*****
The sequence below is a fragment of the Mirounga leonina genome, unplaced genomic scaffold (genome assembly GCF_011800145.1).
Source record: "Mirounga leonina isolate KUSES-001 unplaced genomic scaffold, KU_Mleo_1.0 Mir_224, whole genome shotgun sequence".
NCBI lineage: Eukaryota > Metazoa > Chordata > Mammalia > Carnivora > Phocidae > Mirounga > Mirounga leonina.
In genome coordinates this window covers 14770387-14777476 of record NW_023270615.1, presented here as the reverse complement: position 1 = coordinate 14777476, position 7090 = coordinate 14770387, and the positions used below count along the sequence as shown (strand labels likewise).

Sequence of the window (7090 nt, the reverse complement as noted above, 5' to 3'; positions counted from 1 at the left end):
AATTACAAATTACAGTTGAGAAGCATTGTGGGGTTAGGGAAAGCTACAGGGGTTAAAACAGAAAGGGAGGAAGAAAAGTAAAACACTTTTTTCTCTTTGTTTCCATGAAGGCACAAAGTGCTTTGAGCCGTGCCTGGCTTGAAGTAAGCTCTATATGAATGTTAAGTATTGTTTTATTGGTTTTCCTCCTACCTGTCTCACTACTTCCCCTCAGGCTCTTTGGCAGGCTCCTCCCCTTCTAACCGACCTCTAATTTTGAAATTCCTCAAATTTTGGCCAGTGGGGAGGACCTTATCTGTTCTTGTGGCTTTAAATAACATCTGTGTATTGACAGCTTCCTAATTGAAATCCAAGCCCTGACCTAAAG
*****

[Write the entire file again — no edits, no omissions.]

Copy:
The sequence below is a fragment of the Mirounga leonina genome, unplaced genomic scaffold (genome assembly GCF_011800145.1).
Source record: "Mirounga leonina isolate KUSES-001 unplaced genomic scaffold, KU_Mleo_1.0 Mir_224, whole genome shotgun sequence".
NCBI lineage: Eukaryota > Metazoa > Chordata > Mammalia > Carnivora > Phocidae > Mirounga > Mirounga leonina.
In genome coordinates this window covers 14770387-14777476 of record NW_023270615.1, presented here as the reverse complement: position 1 = coordinate 14777476, position 7090 = coordinate 14770387, and the positions used below count along the sequence as shown (strand labels likewise).

Sequence of the window (7090 nt, the reverse complement as noted above, 5' to 3'; positions counted from 1 at the left end):
AATTACAAATTACAGTTGAGAAGCATTGTGGGGTTAGGGAAAGCTACAGGGGTTAAAACAGAAAGGGAGGAAGAAAAGTAAAACACTTTTTTCTCTTTGTTTCCATGAAGGCACAAAGTGCTTTGAGCCGTGCCTGGCTTGAAGTAAGCTCTATATGAATGTTAAGTATTGTTTTATTGGTTTTCCTCCTACCTGTCTCACTACTTCCCCTCAGGCTCTTTGGCAGGCTCCTCCCCTTCTAACCGACCTCTAATTTTGAAATTCCTCAAATTTTGGCCAGTGGGGAGGACCTTATCTGTTCTTGTGGCTTTAAATAACATCTGTGTATTGACAGCTTCCTAATTGAAATCCAAGCCCTGACCTAAAG